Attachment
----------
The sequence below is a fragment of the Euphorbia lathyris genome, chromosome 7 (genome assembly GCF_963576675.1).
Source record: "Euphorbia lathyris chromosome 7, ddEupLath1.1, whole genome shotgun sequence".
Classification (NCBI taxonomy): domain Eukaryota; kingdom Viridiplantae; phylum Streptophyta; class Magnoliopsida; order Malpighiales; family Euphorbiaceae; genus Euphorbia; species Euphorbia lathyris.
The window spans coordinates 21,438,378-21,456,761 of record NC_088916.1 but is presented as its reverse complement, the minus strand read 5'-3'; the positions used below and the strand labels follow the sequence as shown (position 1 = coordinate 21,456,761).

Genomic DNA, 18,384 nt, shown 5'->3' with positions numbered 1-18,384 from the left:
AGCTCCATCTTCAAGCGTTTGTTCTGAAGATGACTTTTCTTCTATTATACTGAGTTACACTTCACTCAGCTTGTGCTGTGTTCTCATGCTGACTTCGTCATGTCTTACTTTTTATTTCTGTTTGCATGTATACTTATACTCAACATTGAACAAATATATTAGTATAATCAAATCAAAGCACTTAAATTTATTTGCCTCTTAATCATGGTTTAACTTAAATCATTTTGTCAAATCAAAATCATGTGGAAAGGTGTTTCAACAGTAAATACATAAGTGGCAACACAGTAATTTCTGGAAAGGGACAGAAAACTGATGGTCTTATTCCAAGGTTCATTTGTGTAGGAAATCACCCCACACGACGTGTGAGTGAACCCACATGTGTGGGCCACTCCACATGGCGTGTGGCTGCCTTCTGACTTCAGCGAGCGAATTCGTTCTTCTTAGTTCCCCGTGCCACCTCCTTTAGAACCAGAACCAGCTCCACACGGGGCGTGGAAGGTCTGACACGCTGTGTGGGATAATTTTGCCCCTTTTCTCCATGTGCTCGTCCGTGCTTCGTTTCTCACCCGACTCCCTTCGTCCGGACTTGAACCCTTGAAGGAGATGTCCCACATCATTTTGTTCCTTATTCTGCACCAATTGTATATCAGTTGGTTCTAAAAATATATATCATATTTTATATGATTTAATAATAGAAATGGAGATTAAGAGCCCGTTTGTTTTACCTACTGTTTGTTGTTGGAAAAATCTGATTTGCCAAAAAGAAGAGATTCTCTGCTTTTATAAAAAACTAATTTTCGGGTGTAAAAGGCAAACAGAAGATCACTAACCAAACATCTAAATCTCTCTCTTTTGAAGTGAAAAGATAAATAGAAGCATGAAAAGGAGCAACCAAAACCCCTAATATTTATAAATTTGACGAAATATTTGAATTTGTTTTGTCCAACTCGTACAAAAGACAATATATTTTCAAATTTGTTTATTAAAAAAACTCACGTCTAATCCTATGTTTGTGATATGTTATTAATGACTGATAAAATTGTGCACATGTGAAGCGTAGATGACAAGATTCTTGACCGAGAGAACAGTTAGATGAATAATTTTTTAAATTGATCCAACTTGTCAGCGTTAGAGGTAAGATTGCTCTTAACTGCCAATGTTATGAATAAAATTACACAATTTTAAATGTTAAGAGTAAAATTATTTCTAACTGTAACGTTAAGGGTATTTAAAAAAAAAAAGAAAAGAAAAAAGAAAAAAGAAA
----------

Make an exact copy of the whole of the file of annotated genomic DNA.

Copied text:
The sequence below is a fragment of the Euphorbia lathyris genome, chromosome 7 (genome assembly GCF_963576675.1).
Source record: "Euphorbia lathyris chromosome 7, ddEupLath1.1, whole genome shotgun sequence".
Classification (NCBI taxonomy): domain Eukaryota; kingdom Viridiplantae; phylum Streptophyta; class Magnoliopsida; order Malpighiales; family Euphorbiaceae; genus Euphorbia; species Euphorbia lathyris.
The window spans coordinates 21,438,378-21,456,761 of record NC_088916.1 but is presented as its reverse complement, the minus strand read 5'-3'; the positions used below and the strand labels follow the sequence as shown (position 1 = coordinate 21,456,761).

Genomic DNA, 18,384 nt, shown 5'->3' with positions numbered 1-18,384 from the left:
AGCTCCATCTTCAAGCGTTTGTTCTGAAGATGACTTTTCTTCTATTATACTGAGTTACACTTCACTCAGCTTGTGCTGTGTTCTCATGCTGACTTCGTCATGTCTTACTTTTTATTTCTGTTTGCATGTATACTTATACTCAACATTGAACAAATATATTAGTATAATCAAATCAAAGCACTTAAATTTATTTGCCTCTTAATCATGGTTTAACTTAAATCATTTTGTCAAATCAAAATCATGTGGAAAGGTGTTTCAACAGTAAATACATAAGTGGCAACACAGTAATTTCTGGAAAGGGACAGAAAACTGATGGTCTTATTCCAAGGTTCATTTGTGTAGGAAATCACCCCACACGACGTGTGAGTGAACCCACATGTGTGGGCCACTCCACATGGCGTGTGGCTGCCTTCTGACTTCAGCGAGCGAATTCGTTCTTCTTAGTTCCCCGTGCCACCTCCTTTAGAACCAGAACCAGCTCCACACGGGGCGTGGAAGGTCTGACACGCTGTGTGGGATAATTTTGCCCCTTTTCTCCATGTGCTCGTCCGTGCTTCGTTTCTCACCCGACTCCCTTCGTCCGGACTTGAACCCTTGAAGGAGATGTCCCACATCATTTTGTTCCTTATTCTGCACCAATTGTATATCAGTTGGTTCTAAAAATATATATCATATTTTATATGATTTAATAATAGAAATGGAGATTAAGAGCCCGTTTGTTTTACCTACTGTTTGTTGTTGGAAAAATCTGATTTGCCAAAAAGAAGAGATTCTCTGCTTTTATAAAAAACTAATTTTCGGGTGTAAAAGGCAAACAGAAGATCACTAACCAAACATCTAAATCTCTCTCTTTTGAAGTGAAAAGATAAATAGAAGCATGAAAAGGAGCAACCAAAACCCCTAATATTTATAAATTTGACGAAATATTTGAATTTGTTTTGTCCAACTCGTACAAAAGACAATATATTTTCAAATTTGTTTATTAAAAAAACTCACGTCTAATCCTATGTTTGTGATATGTTATTAATGACTGATAAAATTGTGCACATGTGAAGCGTAGATGACAAGATTCTTGACCGAGAGAACAGTTAGATGAATAATTTTTTAAATTGATCCAACTTGTCAGCGTTAGAGGTAAGATTGCTCTTAACTGCCAATGTTATGAATAAAATTACACAATTTTAAATGTTAAGAGTAAAATTATTTCTAACTGTAACGTTAAGGGTATTTAAAAAAAAAAAGAAAAGAAAAAAGAAAAAAGAAA